OVERTRAINING IS EVIDENCED BY EARLIER OVERUSE OF AEROBIC RESOURCES
Bishop, D., De Vrijer, A., & Russell, S. (2009). Earlier task failure following overtraining is not associated with the earlier accumulation of maximal levels of blood lactate. A paper presented at the 14th Annual Congress of the European College of Sport Science, Oslo, Norway, June 24-27.
This study investigated why overtraining limits performance by looking at potential mechanisms including an increase in metabolic end products such as lactate, earlier attainment of VO2peak, and an increased “sensation” of fatigue. Males (N = 18) performed a graded exercise test to determine VO2peak and the lactate threshold. Time-to-fatigue at 20% of the difference between VO2peak and the lactate threshold was also assessed. Ss were then matched and randomly assigned to either a control or training group. Those assigned to the training group completed high-intensity training twice a day, seven days per week for up to three weeks. A time-to-fatigue test replaced one of the training sessions every second day. Training continued until time-to-fatigue decreased to 75% of the Day 1 time. VO2, blood lactate, and rating of perceived exertion were determined at 75 and 100% of time-to-fatigue on Day 1, and at 100% of time-to-fatigue for all subsequent tests.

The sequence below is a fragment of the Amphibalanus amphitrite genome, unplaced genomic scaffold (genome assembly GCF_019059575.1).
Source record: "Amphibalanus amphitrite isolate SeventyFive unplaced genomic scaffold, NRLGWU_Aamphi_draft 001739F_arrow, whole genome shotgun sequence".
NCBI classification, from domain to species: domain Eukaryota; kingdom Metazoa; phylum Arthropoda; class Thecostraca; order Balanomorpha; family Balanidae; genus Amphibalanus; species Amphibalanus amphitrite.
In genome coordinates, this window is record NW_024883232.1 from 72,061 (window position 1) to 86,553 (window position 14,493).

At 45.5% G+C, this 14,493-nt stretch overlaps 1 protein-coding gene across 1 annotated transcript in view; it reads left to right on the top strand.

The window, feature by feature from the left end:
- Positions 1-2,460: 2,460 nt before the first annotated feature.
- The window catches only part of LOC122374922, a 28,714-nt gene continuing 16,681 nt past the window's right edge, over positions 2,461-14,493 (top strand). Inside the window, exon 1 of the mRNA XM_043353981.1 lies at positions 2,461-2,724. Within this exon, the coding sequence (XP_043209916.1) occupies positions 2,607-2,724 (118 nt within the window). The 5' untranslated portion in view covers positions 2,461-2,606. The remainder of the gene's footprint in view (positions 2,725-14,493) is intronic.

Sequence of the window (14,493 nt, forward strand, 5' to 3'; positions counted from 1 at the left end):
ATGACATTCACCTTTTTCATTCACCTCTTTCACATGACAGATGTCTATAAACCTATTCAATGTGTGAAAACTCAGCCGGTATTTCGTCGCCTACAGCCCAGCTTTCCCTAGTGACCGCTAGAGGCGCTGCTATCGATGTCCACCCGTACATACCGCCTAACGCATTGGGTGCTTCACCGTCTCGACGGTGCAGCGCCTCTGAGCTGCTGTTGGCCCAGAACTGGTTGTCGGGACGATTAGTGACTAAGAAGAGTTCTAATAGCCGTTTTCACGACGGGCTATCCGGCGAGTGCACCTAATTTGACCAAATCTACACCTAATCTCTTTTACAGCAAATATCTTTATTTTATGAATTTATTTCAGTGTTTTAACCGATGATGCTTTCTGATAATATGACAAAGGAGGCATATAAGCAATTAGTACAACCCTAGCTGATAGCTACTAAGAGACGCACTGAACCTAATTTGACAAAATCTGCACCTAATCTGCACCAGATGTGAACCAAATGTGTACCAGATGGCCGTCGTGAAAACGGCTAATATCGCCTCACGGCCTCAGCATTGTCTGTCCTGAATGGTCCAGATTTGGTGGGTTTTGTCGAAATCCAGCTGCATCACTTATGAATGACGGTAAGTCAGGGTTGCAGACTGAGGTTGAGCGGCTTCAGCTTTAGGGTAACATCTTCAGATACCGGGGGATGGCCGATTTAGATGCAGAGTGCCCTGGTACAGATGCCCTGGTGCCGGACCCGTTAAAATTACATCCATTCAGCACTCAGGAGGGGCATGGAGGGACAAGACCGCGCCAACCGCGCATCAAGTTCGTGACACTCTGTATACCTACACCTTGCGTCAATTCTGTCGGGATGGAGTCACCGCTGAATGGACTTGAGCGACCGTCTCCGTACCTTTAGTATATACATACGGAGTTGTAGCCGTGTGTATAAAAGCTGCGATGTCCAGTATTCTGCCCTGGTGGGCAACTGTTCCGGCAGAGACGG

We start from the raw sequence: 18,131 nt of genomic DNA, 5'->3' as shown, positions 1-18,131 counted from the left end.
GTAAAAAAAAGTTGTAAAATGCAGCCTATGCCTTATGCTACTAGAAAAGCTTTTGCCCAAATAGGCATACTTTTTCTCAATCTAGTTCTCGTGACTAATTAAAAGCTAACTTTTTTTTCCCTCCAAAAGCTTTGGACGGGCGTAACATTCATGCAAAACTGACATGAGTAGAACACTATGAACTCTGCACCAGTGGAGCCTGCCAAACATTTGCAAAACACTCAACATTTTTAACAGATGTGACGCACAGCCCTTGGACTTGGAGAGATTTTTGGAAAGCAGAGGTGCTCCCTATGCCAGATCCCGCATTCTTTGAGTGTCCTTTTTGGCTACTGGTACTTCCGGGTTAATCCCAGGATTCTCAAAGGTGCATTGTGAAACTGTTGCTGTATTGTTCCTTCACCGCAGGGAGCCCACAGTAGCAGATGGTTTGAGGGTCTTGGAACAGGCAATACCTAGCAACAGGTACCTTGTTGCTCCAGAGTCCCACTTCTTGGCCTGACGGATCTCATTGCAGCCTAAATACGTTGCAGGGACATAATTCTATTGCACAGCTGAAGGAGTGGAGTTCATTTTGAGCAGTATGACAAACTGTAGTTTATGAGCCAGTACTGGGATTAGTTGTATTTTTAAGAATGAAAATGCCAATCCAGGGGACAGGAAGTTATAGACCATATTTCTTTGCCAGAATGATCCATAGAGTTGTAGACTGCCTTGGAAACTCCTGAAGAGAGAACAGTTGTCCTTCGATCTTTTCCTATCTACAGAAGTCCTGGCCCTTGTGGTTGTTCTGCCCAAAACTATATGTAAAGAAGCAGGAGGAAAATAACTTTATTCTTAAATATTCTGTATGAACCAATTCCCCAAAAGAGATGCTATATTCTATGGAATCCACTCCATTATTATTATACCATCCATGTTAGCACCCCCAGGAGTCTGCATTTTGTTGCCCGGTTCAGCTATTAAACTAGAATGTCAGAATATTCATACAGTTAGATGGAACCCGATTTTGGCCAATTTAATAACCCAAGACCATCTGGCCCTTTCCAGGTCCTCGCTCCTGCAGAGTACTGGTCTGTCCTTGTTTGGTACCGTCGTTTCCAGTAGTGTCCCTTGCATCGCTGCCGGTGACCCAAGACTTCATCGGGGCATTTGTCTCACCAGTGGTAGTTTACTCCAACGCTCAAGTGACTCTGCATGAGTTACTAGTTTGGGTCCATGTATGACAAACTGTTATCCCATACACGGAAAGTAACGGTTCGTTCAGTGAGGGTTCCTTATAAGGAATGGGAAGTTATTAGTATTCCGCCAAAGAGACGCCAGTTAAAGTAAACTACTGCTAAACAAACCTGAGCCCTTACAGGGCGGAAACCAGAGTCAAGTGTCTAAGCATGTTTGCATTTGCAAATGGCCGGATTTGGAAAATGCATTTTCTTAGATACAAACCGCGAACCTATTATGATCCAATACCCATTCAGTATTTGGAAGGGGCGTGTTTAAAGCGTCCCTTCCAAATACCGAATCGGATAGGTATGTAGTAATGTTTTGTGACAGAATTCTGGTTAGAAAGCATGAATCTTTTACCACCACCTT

Time-to-fatigue was not significantly different between groups at baseline but was significantly different at the final time-to-fatigue test. For the training group, blood lactate measured at fatigue during the final time-to-fatigue test was not significantly different from the blood lactate measured at 75% of time-to-fatigue on Day 1, but was significantly less than that measured at 100% of time-to-fatigue on Day 1. However, in the training group, both endVO2 and rating of perceived exertion during the final time-to-fatigue test were significantly greater than the values recorded at 75%, but not 100%, of time-to-fatigue on Day 1.
Implication. High-intensity training results in significant performance decrements as assessed by the time-to-fatigue test. Earlier task failure is not associated with the earlier accumulation of maximal levels of blood lactate. Fatigue is not related to muscle lactate levels. However, earlier task failure is associated with the earlier attainment of VO2peak and the earlier sensation of fatigue.
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